In May 2016, we published a Staff Working Paper on the impact of climate change on central banks. It examines the channels via which climate change and policies to mitigate it could affect a central bank’s ability to meet its monetary and financial stability objectives.

In July 2016, we held a joint workshop with the Met Office on climate risk and financial stability.

In November 2016, we held a joint conference, 'Central banking, climate change and environmental sustainability’ with the Council on Economic Policies.

In January 2018, we published a Staff Working Paper on climate change and the macro-economy. The review focused on the key theoretical and empirical modelling issues in the analysis of the macroeconomic risks deriving from climate change.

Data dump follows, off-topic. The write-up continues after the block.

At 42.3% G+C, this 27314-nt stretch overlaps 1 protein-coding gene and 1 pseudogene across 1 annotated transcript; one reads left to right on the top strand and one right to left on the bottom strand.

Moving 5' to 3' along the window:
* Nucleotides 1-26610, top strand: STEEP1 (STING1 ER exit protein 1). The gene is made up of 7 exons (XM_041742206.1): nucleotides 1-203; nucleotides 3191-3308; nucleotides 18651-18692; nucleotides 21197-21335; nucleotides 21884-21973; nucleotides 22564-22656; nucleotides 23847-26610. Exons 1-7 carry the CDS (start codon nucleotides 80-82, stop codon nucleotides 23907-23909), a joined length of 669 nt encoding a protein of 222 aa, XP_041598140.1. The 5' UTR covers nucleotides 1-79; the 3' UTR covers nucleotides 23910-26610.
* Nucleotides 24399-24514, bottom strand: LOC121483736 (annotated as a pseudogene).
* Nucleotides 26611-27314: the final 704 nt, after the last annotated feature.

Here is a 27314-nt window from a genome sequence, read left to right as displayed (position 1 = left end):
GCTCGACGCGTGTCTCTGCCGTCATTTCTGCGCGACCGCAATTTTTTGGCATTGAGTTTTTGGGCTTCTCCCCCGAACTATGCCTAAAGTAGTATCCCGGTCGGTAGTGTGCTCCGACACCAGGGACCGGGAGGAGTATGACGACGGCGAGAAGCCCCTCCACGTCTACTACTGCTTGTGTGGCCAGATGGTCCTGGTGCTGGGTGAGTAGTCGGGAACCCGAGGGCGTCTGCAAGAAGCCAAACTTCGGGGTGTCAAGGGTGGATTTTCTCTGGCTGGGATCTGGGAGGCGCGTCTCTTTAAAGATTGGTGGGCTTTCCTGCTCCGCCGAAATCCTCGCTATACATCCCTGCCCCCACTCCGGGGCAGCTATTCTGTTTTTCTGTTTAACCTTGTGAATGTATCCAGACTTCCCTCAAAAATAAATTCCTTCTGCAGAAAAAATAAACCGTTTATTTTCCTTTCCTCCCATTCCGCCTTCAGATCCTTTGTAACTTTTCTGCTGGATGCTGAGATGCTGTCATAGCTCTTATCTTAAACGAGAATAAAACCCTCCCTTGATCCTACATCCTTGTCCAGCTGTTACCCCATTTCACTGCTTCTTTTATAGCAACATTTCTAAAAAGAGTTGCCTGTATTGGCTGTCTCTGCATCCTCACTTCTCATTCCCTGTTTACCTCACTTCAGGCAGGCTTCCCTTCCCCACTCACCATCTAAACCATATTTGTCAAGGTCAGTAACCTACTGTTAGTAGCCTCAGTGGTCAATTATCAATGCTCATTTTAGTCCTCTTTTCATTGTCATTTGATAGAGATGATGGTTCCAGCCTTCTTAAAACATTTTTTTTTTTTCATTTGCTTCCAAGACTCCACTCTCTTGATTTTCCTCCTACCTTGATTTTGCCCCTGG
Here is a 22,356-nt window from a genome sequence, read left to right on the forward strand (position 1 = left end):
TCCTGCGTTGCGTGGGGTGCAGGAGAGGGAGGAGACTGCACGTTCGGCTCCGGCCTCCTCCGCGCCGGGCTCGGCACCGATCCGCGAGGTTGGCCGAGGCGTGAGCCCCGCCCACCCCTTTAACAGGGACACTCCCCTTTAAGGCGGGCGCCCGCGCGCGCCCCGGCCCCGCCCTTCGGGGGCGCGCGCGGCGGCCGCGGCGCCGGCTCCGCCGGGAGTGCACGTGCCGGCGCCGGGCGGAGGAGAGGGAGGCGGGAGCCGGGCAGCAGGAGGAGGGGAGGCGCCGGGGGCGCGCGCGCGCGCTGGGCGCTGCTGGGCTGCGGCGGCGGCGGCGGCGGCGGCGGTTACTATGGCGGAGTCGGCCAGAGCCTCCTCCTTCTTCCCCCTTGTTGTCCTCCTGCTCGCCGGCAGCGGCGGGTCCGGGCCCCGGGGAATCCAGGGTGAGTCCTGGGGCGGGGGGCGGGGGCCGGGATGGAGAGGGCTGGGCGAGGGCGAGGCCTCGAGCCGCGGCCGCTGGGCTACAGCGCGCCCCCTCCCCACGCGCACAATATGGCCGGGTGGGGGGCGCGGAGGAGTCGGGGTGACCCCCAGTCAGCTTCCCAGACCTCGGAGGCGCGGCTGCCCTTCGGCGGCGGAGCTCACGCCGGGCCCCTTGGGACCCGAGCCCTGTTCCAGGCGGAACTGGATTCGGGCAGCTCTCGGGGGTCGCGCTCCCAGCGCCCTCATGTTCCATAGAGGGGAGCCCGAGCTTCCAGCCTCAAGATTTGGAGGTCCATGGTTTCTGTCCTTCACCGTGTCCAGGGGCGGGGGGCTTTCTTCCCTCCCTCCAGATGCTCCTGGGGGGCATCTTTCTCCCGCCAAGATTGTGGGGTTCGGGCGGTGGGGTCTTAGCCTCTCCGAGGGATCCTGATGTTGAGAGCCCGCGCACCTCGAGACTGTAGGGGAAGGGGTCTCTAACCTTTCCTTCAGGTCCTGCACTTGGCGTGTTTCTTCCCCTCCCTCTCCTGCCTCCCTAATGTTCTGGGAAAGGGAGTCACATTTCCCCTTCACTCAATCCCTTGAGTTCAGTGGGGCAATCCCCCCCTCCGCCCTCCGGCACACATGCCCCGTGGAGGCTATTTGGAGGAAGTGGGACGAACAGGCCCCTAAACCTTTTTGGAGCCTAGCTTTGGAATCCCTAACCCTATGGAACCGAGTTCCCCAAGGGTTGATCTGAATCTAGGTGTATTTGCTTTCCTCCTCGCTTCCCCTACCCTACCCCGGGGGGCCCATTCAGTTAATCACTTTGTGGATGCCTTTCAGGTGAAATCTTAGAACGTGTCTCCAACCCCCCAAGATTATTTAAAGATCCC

In May 2018, we published a joint article in Nature Climate Change on the climate change challenges for central banks and financial regulators. The paper presents the key controversies in the central banks and regulators’ response to climate change, and discusses potential areas for future research and policy.

In October 2018, we published a Bank Underground article on the relationship between mortgage arrears and property energy ratings. Analysing borrower-level data, the research suggests that mortgages on efficient properties are less risky.

Reducing our environmental impact

We are also committed to running our own operations responsibly and sustainably. Our Greener Bank programme is aimed at reducing the environmental impact of our day-to-day operations.

Corporate responsibility at the Bank

This page was last updated 17 June 2021